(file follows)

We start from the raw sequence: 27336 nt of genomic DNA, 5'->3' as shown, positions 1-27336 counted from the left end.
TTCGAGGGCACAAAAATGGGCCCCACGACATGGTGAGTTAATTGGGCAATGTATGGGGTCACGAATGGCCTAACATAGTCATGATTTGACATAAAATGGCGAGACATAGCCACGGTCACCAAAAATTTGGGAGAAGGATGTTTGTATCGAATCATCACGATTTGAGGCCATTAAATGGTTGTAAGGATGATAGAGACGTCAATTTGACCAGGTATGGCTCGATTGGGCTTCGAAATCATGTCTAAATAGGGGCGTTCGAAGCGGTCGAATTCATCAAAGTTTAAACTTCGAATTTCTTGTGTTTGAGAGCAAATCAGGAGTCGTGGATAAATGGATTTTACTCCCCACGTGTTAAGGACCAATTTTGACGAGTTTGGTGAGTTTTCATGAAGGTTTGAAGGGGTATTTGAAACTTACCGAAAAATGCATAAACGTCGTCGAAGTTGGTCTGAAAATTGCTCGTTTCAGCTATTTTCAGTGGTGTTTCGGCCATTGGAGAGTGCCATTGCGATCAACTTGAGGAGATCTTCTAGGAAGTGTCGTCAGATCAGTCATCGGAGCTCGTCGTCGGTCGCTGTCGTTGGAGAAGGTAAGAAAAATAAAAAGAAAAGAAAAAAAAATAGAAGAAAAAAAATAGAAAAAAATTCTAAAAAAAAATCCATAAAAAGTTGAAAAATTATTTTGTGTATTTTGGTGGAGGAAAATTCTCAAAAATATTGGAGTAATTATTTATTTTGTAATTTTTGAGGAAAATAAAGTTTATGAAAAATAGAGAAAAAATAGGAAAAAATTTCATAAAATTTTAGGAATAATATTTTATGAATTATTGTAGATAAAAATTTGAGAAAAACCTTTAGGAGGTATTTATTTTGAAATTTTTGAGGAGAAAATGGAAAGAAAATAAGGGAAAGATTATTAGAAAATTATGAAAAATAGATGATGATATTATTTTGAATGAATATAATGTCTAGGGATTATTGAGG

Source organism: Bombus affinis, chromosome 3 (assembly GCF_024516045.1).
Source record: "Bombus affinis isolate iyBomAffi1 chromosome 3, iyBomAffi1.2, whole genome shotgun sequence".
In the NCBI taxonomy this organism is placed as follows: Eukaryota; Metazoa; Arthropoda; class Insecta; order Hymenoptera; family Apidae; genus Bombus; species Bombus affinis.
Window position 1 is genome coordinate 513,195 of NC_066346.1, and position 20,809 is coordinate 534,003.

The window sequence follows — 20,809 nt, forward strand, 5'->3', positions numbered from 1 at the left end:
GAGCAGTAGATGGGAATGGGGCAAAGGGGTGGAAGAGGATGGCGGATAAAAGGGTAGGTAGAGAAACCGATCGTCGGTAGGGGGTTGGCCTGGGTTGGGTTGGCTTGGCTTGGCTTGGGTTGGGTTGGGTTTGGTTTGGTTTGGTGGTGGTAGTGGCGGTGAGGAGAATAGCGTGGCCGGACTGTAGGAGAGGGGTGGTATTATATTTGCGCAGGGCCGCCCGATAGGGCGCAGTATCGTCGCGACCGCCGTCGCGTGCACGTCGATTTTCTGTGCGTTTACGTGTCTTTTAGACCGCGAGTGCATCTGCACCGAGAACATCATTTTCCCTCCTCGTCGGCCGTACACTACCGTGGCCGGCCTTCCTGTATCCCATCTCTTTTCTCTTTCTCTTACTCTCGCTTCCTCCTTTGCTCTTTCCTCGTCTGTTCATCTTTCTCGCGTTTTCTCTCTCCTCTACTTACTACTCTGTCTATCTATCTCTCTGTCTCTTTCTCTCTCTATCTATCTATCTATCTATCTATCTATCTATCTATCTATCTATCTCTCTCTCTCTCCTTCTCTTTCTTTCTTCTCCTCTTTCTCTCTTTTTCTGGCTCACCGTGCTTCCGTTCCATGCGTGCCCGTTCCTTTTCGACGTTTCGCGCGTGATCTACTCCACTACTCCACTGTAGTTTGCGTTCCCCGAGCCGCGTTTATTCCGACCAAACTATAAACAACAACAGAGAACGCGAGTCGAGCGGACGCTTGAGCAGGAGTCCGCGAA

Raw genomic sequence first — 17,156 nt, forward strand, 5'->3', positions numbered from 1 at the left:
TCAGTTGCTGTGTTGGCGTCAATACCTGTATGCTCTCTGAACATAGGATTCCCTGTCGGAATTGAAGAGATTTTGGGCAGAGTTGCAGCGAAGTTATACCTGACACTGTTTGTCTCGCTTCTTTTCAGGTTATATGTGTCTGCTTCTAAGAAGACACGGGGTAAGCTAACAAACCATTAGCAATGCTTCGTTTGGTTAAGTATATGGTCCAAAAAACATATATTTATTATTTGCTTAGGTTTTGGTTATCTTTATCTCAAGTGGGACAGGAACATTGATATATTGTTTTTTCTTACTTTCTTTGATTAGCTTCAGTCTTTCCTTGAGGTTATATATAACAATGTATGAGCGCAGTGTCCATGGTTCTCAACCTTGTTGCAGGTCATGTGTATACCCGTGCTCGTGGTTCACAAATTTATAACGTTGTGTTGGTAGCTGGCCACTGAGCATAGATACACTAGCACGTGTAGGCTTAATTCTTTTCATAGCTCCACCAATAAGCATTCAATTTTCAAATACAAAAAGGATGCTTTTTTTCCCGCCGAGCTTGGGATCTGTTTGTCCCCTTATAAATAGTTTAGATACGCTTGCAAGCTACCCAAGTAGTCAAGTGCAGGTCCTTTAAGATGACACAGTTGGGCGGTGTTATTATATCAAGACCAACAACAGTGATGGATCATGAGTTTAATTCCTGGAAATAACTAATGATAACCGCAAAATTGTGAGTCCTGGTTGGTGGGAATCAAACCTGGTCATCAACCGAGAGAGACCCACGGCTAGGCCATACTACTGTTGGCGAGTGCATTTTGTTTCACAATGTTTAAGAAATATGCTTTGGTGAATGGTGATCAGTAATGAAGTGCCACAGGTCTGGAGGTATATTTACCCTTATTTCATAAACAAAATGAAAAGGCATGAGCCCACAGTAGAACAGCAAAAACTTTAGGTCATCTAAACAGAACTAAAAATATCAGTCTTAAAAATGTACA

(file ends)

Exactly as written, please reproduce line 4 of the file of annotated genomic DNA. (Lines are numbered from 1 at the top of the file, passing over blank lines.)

Source record: "Bombus affinis isolate iyBomAffi1 chromosome 3, iyBomAffi1.2, whole genome shotgun sequence".